Obadiah Sedgwick on the Foedus Hypotheticum

   Posted by: CalvinandCalvinism   in God who Covenants

In the following excerpt from Sedgewick (one of the WCF divines), we see a reference to a hypothetical covenant. In this section, Sedgewick does not condemn the doctrine, nor specifically endorse it. In the Tables, though, he says:

There is an absolute Covenant,
And an Hypothetical Covenant,

From my searching of this work so far, it is not apparent that Sedgewick later develops this idea in this work.


Of the Covenant in special.

I shall now descend to something more special, to show unto you, what that Covenant which God makes between himself and his people.

There are those who distinguish of a twofold Covenant.

1. There is Foedus absolutum, which is such a promise of God, as takes in no stipulation or condition at all, that runs altogether upon absolute terms; such a Covenant was that which God made with Noah, that he would never down the world any more. Gen 9.11. and such a kind of Covenant is that, when God promises to give faith and perseverance unto his elect, Heb. 8.10, &c. Both these Covenants are absolute, and without any condition; there is nothing in them but what is folded up in the promises themselves.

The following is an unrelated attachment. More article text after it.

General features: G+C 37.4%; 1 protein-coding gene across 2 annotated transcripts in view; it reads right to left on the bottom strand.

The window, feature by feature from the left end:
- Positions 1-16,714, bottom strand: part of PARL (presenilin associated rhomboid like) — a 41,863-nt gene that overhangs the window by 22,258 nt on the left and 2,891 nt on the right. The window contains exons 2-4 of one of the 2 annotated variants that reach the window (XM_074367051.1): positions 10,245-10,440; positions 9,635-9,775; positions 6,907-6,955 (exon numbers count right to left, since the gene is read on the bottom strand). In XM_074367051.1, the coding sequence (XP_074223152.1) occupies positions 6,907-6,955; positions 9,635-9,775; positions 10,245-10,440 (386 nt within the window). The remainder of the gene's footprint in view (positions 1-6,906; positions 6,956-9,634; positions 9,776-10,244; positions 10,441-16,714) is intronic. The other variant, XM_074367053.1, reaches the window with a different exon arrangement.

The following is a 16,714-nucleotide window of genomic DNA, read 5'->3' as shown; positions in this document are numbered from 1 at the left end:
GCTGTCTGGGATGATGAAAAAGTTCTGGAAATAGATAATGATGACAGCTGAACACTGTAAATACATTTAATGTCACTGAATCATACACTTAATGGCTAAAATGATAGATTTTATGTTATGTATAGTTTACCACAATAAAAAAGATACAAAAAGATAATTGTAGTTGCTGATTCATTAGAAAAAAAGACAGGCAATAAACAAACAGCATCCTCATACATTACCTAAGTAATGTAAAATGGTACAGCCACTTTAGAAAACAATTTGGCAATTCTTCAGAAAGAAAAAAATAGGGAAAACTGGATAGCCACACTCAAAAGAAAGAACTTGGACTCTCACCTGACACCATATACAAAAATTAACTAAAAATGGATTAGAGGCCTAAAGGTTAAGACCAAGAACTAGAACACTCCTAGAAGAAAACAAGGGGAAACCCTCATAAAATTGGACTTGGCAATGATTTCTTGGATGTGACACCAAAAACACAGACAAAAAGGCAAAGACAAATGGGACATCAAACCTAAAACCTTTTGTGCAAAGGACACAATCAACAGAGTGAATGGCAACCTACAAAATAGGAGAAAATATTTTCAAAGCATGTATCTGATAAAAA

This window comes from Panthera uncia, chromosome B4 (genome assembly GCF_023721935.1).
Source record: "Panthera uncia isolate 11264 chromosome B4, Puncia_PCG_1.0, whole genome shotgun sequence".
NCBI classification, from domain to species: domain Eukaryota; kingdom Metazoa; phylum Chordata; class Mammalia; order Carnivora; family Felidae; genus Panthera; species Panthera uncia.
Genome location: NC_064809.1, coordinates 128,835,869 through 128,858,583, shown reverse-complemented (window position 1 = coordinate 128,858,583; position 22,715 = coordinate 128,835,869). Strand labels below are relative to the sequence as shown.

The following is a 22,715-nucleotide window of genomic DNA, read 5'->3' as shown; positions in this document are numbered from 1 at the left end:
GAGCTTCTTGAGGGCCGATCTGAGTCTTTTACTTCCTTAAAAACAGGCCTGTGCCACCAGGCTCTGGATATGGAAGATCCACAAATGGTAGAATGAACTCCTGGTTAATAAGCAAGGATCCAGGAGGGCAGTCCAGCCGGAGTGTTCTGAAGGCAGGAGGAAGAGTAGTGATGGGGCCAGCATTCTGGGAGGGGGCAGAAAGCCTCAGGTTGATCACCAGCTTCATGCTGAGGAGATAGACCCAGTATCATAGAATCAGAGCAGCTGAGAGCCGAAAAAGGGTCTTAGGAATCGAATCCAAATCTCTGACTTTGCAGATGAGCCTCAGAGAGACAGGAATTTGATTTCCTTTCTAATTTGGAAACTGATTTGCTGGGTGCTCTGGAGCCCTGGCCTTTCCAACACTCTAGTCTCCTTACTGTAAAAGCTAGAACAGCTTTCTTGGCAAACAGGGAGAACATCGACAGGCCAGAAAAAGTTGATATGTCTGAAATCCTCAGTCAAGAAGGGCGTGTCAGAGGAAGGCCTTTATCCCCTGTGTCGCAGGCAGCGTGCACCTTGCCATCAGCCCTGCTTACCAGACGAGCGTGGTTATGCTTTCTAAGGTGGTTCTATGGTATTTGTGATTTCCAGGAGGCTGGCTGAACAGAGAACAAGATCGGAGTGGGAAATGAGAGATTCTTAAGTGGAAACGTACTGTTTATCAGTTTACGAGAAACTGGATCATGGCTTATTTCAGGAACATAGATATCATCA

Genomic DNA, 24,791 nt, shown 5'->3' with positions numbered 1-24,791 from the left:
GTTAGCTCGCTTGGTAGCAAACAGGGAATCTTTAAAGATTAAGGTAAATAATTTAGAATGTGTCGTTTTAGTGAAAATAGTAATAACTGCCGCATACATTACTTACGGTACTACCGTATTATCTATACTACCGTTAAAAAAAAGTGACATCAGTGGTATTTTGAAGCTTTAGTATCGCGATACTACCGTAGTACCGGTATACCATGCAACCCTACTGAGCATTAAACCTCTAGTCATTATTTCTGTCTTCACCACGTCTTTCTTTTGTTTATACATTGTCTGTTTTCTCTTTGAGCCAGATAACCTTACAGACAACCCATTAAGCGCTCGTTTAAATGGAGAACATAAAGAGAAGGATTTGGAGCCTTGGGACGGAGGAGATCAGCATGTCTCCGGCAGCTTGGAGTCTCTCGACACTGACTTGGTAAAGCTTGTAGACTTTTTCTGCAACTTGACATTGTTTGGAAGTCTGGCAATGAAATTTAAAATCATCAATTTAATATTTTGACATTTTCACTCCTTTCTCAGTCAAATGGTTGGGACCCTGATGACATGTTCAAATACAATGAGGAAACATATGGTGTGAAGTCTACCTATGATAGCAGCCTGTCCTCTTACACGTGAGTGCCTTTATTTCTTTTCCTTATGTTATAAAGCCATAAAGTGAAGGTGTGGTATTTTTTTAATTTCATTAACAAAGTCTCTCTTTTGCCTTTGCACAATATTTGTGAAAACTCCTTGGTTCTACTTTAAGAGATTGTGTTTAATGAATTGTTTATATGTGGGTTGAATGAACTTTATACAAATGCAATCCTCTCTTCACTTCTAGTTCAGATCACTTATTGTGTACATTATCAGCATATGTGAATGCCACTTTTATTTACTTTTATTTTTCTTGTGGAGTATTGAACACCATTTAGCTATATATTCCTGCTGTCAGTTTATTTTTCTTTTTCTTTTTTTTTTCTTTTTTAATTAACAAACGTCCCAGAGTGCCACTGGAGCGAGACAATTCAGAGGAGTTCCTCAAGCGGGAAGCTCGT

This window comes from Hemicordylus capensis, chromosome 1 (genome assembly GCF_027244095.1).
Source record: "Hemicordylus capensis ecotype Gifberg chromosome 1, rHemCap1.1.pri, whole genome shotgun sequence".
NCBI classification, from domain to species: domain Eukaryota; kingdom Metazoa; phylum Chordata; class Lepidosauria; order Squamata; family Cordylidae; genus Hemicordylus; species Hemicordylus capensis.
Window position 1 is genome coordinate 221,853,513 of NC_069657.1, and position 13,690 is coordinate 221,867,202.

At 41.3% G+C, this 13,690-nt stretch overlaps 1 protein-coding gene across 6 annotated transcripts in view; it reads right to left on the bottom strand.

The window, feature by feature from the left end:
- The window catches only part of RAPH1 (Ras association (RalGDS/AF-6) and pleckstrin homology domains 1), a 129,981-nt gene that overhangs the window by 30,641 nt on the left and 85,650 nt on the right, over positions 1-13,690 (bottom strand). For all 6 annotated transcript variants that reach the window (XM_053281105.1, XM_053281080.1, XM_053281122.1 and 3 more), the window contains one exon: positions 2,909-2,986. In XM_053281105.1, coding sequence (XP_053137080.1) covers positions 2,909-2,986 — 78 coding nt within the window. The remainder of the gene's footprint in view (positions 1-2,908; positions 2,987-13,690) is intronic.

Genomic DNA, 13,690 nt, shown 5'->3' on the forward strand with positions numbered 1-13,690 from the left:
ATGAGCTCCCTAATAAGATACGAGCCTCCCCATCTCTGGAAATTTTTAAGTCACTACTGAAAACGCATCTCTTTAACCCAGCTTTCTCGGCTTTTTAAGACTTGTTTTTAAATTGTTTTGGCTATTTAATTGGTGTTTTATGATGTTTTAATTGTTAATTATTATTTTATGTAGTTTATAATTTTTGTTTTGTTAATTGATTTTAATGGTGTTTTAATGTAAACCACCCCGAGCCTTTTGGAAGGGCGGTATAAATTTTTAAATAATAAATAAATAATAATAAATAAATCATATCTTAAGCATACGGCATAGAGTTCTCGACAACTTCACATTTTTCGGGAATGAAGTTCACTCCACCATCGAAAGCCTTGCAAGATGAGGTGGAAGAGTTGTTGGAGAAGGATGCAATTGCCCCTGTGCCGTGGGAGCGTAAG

2. Foedus Hypotheticum, which is a gracious promise on God’s part, with an obligation to duty; for although it be natural to God, to recompense any good, as it is to punish any evil; And although man does owe unto God whatsoever God covenants with him for; yet it so pleases his Divine Will thus to deal with us, that in binding of us to duty unto himself, he binds himself in reward unto us, and promises such and such a recompence, upon the condition of such and such a performance.

Obadiah Sedgwick, The Bowels of Tender Mercy Sealed in the Everlasting Covenant (Printed by Edmund Mottershed, for Adoniram Byfield, and are to be sold by Joseph Cranford, at the Sign of the Castle and Lyon in St. Pauls Church-yard, 1661), 6. [I should note, that by posting this comment from Sedgewick, I am not suggesting that Sedgewick was an Amyraldian or even sympathetic to hypothetical universalism.]

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